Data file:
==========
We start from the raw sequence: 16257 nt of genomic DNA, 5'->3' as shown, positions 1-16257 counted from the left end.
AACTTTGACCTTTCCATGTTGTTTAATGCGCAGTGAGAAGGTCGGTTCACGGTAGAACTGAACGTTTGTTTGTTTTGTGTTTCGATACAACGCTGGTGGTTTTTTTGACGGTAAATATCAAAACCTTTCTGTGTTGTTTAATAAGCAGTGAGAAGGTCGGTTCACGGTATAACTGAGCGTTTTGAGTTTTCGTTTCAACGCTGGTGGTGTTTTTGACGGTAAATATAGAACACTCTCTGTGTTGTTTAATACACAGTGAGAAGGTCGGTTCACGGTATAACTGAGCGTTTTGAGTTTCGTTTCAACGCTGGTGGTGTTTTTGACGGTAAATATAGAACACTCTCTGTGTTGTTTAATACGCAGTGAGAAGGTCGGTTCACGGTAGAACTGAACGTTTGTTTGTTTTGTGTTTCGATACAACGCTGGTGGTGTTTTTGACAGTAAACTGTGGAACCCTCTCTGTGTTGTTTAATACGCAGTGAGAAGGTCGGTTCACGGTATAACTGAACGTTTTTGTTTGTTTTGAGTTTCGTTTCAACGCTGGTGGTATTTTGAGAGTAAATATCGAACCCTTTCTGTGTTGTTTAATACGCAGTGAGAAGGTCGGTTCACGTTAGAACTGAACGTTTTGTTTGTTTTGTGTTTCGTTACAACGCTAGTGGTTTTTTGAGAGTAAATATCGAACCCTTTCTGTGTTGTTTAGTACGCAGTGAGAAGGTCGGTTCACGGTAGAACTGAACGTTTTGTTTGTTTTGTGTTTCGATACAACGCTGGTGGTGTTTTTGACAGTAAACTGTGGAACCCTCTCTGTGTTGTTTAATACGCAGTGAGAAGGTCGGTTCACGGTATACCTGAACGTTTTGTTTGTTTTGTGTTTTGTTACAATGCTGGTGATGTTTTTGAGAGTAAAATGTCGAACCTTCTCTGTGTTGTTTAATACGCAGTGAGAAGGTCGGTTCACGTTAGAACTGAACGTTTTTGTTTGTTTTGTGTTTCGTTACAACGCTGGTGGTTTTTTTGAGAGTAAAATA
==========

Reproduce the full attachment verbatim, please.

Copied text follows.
We start from the raw sequence: 16257 nt of genomic DNA, 5'->3' as shown, positions 1-16257 counted from the left end.
AACTTTGACCTTTCCATGTTGTTTAATGCGCAGTGAGAAGGTCGGTTCACGGTAGAACTGAACGTTTGTTTGTTTTGTGTTTCGATACAACGCTGGTGGTTTTTTTGACGGTAAATATCAAAACCTTTCTGTGTTGTTTAATAAGCAGTGAGAAGGTCGGTTCACGGTATAACTGAGCGTTTTGAGTTTTCGTTTCAACGCTGGTGGTGTTTTTGACGGTAAATATAGAACACTCTCTGTGTTGTTTAATACACAGTGAGAAGGTCGGTTCACGGTATAACTGAGCGTTTTGAGTTTCGTTTCAACGCTGGTGGTGTTTTTGACGGTAAATATAGAACACTCTCTGTGTTGTTTAATACGCAGTGAGAAGGTCGGTTCACGGTAGAACTGAACGTTTGTTTGTTTTGTGTTTCGATACAACGCTGGTGGTGTTTTTGACAGTAAACTGTGGAACCCTCTCTGTGTTGTTTAATACGCAGTGAGAAGGTCGGTTCACGGTATAACTGAACGTTTTTGTTTGTTTTGAGTTTCGTTTCAACGCTGGTGGTATTTTGAGAGTAAATATCGAACCCTTTCTGTGTTGTTTAATACGCAGTGAGAAGGTCGGTTCACGTTAGAACTGAACGTTTTGTTTGTTTTGTGTTTCGTTACAACGCTAGTGGTTTTTTGAGAGTAAATATCGAACCCTTTCTGTGTTGTTTAGTACGCAGTGAGAAGGTCGGTTCACGGTAGAACTGAACGTTTTGTTTGTTTTGTGTTTCGATACAACGCTGGTGGTGTTTTTGACAGTAAACTGTGGAACCCTCTCTGTGTTGTTTAATACGCAGTGAGAAGGTCGGTTCACGGTATACCTGAACGTTTTGTTTGTTTTGTGTTTTGTTACAATGCTGGTGATGTTTTTGAGAGTAAAATGTCGAACCTTCTCTGTGTTGTTTAATACGCAGTGAGAAGGTCGGTTCACGTTAGAACTGAACGTTTTTGTTTGTTTTGTGTTTCGTTACAACGCTGGTGGTTTTTTTGAGAGTAAAATA